Manataka American Indian Council

 


 

 

 

 

Seneca Traditional Stories

 

 

Warrior Cared for by Wolves
Seneca Indian Myths by Jeremiah Curtin 1922

 

Among the Seneca there was a war chief named Ganogwioeon. Once, with ten men, he went on the warpath to the Cherokee country. They found the Cherokees on the watch and could do nothing.

Then the chief said to his men, "I'll go alone to their village." And after dark, leaving his men in the woods, he went to the Cherokee village.

In the first cabin he came to, he found an old woman and her granddaughter. They didn't see him. He crept into a little place where they kept wood.

After dark the old woman said to her granddaughter, "Maybe Ganogwioeon is around here. I'll shut the door," and she spoke a word of warning to  Odjú, her granddaughter. The chief heard this.

After a while the girl said, "It is time to sleep."

The chief heard this also and heard the girl going up the ladder to sleep above, meanwhile talking with her grandmother, who was below.

The old woman fastened the door of the little wood house, with bark strings and fastened the chief in, leaving the door to the cabin unfastened.

After waiting till the old woman was asleep, the chief went into the cabin.  The fire had burned down to coals but he could see the ladder that the girl had climbed. He went up. The girl was not asleep and was about to scream when he said, "If you scream I'll cut off your head. The chief of this village has a daughter. If you will get her to come into the woods with you I will spare your life." Odjú said, "In the morning, as soon as the grass is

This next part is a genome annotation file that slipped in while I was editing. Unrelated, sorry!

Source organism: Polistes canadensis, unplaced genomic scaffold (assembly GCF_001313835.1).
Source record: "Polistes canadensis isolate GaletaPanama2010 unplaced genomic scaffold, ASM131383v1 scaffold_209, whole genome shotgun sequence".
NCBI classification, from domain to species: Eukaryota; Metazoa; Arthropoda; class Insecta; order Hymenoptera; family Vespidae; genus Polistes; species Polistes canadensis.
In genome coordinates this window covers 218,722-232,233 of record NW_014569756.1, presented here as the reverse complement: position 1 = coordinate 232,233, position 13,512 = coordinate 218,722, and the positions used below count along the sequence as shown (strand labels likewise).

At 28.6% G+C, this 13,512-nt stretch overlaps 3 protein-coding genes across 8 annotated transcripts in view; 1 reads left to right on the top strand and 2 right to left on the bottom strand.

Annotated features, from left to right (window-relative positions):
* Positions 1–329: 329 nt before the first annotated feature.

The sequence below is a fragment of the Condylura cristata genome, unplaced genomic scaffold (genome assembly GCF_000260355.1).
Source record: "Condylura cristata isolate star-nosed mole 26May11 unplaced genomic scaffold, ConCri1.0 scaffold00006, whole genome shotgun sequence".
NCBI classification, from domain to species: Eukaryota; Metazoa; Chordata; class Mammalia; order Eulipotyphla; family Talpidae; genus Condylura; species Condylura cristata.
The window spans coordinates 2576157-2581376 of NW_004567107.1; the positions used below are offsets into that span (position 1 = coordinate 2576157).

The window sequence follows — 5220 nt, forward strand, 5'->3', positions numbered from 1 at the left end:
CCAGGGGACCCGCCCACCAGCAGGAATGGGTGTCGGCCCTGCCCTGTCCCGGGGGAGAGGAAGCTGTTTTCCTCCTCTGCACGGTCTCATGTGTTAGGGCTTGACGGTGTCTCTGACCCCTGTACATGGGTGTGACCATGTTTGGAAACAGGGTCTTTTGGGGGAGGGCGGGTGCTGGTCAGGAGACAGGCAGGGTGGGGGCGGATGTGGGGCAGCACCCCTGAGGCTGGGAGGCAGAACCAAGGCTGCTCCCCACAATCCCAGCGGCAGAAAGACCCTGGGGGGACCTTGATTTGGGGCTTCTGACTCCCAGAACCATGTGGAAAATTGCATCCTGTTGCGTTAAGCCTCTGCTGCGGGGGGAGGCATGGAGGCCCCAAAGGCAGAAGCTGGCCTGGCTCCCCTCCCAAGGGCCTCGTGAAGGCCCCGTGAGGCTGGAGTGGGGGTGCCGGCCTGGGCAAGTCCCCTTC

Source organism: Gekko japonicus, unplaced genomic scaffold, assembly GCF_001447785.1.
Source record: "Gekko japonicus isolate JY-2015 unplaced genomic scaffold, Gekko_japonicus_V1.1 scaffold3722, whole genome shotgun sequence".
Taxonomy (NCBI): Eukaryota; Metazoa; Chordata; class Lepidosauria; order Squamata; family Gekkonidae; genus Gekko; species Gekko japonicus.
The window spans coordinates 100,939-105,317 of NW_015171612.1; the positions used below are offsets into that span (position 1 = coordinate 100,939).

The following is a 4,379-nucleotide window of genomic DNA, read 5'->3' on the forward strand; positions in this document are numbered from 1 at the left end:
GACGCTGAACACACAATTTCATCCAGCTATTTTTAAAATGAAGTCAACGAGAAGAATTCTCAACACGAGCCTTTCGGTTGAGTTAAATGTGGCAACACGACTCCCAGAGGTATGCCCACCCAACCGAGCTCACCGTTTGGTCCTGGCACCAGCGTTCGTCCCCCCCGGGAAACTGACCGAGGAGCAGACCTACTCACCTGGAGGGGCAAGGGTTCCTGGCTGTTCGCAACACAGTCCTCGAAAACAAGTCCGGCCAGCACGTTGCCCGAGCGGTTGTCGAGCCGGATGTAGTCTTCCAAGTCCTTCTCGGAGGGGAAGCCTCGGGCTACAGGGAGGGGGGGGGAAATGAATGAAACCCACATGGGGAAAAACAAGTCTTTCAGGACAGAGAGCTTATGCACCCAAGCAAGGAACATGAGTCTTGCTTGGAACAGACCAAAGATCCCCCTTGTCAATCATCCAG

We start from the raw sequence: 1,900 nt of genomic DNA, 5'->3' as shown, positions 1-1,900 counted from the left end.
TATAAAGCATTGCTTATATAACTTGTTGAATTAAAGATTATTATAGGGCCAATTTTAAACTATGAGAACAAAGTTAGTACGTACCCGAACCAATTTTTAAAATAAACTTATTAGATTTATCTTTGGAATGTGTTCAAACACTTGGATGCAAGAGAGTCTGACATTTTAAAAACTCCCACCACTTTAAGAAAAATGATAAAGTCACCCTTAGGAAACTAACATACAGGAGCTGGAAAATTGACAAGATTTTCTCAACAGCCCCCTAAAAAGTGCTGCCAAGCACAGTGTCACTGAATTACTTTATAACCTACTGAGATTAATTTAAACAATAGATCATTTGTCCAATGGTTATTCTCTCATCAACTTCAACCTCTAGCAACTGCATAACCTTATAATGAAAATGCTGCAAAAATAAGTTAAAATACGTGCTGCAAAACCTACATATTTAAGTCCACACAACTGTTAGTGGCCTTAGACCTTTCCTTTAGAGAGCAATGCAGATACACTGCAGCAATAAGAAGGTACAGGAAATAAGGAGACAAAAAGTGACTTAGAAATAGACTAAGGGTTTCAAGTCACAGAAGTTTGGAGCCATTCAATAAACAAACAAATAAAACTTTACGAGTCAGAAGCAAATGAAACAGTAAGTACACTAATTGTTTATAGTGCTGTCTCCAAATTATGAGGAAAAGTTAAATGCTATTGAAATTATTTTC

dry, I will go to the chief's house and ask his daughter to come with me to gather wood."

Threatening to come back and kill the girl if she failed to do as planned the chief left the cabin.

Early the next morning,  Odjú went to the chief's house and said to his daughter, "Come with me and gather wood." (This was the custom in those days.)

The chief's daughter was willing to go and they started. As soon as they came to the forest the Seneca sprang out of his hiding place and ran toward them.  Odjú stood still, but the chief's daughter screamed and ran toward home. Ganogwioeon caught her, scalped her, and then, giving a war whoop, ran away. Men rushed out of their cabins and pursued him.

The Seneca saw that among the m en following him there was one good runner. He hid in a ravine and when the runner came to the entrance of the ravine he shot him with an arrow and pulling off the man's scalp held it up before the people who were following.

When the Seneca came to a second ravine another runner was ahead of the rest. He aimed at the man, but his bowstring broke. The pursuer saw this and rushed into the ravine. The Seneca ran swiftly, but the Cherokee overtook and closed with him. A second and a third man came, then others; they bound Ganogwioeon, led him to the village and summoned the people to assemble.

Among the Cherokees there were two women who were looked upon as the head women of the tribe. Each woman had two snakes tattooed on her lips -- the upper jaws of the snakes were on the woman's upper lip, and opposite each other, the lower jaws on the lower lip in the same way. When the woman opened her mouth, the snakes seemed to open theirs.

These women said, "This is the way to torment him; tie him near a fire and burn the soles of his feet till they are blistered, then let the water out of the blisters, put kernels of corn inside the skin, and chase him with clubs till he dies."